Visual schedules and timelines are tools that can be used to help individuals with autism understand and manage their daily routine. They typically consist of a series of pictures or symbols that represent the activities that the person will be doing throughout the day.
Many visual schedules may follow or are a development of a Picture Exchange Communication System (PECS). PECS has long been used as an effective support tool for individuals with Downs Syndrome, Tourettes Syndrome, Autism and other developmental conditions.
The core idea behind visual schedules is that they provide a clear and consistent way for the person to see what is happening next, which can help them feel more in control, reducing anxiety and uncertainty. Some of the benefits of using visual schedules include:
Providing structure and predictability:
Many autistic individuals or those with other conditions may need to know what is coming next so they can emotionally prepare for the upcoming activity. They thrive on routine and structure, and knowing what to expect in their daily lives. Visual timelines can provide a clear and easy-to-understand representation of the activities and events that are planned for the day, week, or month, which can help autistic individuals feel more comfortable and in control.
In general, the fewer surprises the better; unexpected events are usually unwelcome and may lead to distress, both mental and sometimes also a physical reaction. The predictability of a schedule provides visual support and a sense of security whilst also easing anxiety.
These types of visual supports can be used to teach a daily routine as well as skills to perform a specific activity. Visual schedules are often used in education to help students with additional needs stay on track. For example, a teacher may post the day’s picture schedule on a wall or provide pictures that describe steps on how to go to the bathroom. Giving step-by-step visual cues appears is an effective way for most autistic individuals to learn and helps keep them on task.
Visual schedules can be created for almost any set of skills, including, social interactions, routines, academics and daily living. Abstract principles, such as time and organisation, in particular are things that are more difficult for autistic individuals. However using visual aids they are transformed into tangible objects that are accessible and feel more concrete which is crucial to enhance understanding and learning.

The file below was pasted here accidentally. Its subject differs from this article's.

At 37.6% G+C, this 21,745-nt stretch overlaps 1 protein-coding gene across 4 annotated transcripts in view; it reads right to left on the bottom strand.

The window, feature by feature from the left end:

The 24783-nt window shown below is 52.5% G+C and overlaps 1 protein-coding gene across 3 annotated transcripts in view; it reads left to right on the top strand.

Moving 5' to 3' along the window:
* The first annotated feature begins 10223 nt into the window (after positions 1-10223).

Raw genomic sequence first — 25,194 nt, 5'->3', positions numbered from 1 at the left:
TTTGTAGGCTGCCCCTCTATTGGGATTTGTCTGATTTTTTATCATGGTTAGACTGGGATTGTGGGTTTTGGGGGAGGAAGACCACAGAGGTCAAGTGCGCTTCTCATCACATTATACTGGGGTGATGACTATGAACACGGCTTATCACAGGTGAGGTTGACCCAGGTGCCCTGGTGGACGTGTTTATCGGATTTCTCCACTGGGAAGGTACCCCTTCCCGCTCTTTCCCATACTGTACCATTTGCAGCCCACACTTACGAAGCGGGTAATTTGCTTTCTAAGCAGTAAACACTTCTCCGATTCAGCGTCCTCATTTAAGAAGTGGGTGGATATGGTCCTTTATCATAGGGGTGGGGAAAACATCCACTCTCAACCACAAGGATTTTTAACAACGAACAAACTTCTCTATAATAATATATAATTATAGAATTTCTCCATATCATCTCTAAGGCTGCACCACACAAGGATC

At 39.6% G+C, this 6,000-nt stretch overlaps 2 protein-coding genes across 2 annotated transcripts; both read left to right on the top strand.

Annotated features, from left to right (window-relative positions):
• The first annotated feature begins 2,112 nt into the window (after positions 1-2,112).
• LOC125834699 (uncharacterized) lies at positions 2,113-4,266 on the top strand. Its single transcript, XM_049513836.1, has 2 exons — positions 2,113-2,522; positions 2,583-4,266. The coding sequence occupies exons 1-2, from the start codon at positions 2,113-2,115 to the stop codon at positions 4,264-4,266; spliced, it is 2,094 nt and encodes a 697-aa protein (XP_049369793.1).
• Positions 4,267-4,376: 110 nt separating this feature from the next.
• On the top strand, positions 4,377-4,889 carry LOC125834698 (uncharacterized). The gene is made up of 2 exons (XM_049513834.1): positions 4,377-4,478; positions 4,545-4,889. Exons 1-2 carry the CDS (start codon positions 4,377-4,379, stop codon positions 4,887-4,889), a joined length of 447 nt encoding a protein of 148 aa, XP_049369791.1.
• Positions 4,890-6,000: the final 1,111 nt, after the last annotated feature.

One of the key goals when working with autistic individuals is to promote independent functioning. A visual schedule provides an opportunity for students to learn and self-develop with minimal outside intervention. Besides mastering specific skills, users improve the ability to organise, make decisions, employ time management.
Features such as the ability to cross items off their list are important to give individuals a self-managed way to show that they have successfully completed an activity, providing a sense of accomplishment and reinforcing their efforts. Personalisation is also important, the more people can relate to their visual supports, the more likely that they will understand them. Including photos of the individual successfully completing the steps of the process will facilitate learning and improve self-efficacy.
These are all crucial abilities for independence. Eventually, they may be able to create and follow their own schedules, indicating their progress toward being more self-sufficient.
Communication and social skills:
Visual timelines can provide a visual representation of the information that is typically conveyed through verbal communication, which can be helpful for individuals with autism who may struggle with verbal communication. Visual timelines can also provide a way for autistic individuals to communicate their own needs and preferences. Specifically with digital visual timelines and schedules on phones and tablets, where users can easily self select and interact with icons which helps improve their social skills.
Supporting transition and change:
Many people can find it challenging to adjust to new situations or changes in routine. When these events are known, visual timelines should be prepared ahead of these events to provide a visual representation of what is happening and what will happen next. This helps autistic individuals understand and prepare for transitions and changes, providing consistency and familiarity with the schedule reduces anxiety and the opportunity for meltdowns.
Visual schedules can be a useful tool for helping autistic individuals to transition between activities, manage their time, and understand complex tasks or instructions.
Hopefully this adds some colour to why we are so keen on the use of visual timetables / schedules here at picturepath, and how we’ve developed our app specifically to support neurodiverse individuals and those with additional support needs.
Specific features such as the ability create custom schedules using a variety of visual symbols and images, timelines than can be shared between a computer, a tablet, or smartphone; enabling users to print out their schedules or share them with others and providing data on feedback on what activities were enjoyed or difficult – are some of the things that set us apart.
If you’d like to discuss how picturepath’s visual schedules could support the neurodiverse needs of your organisation or students please don’t hesitate to get in touch.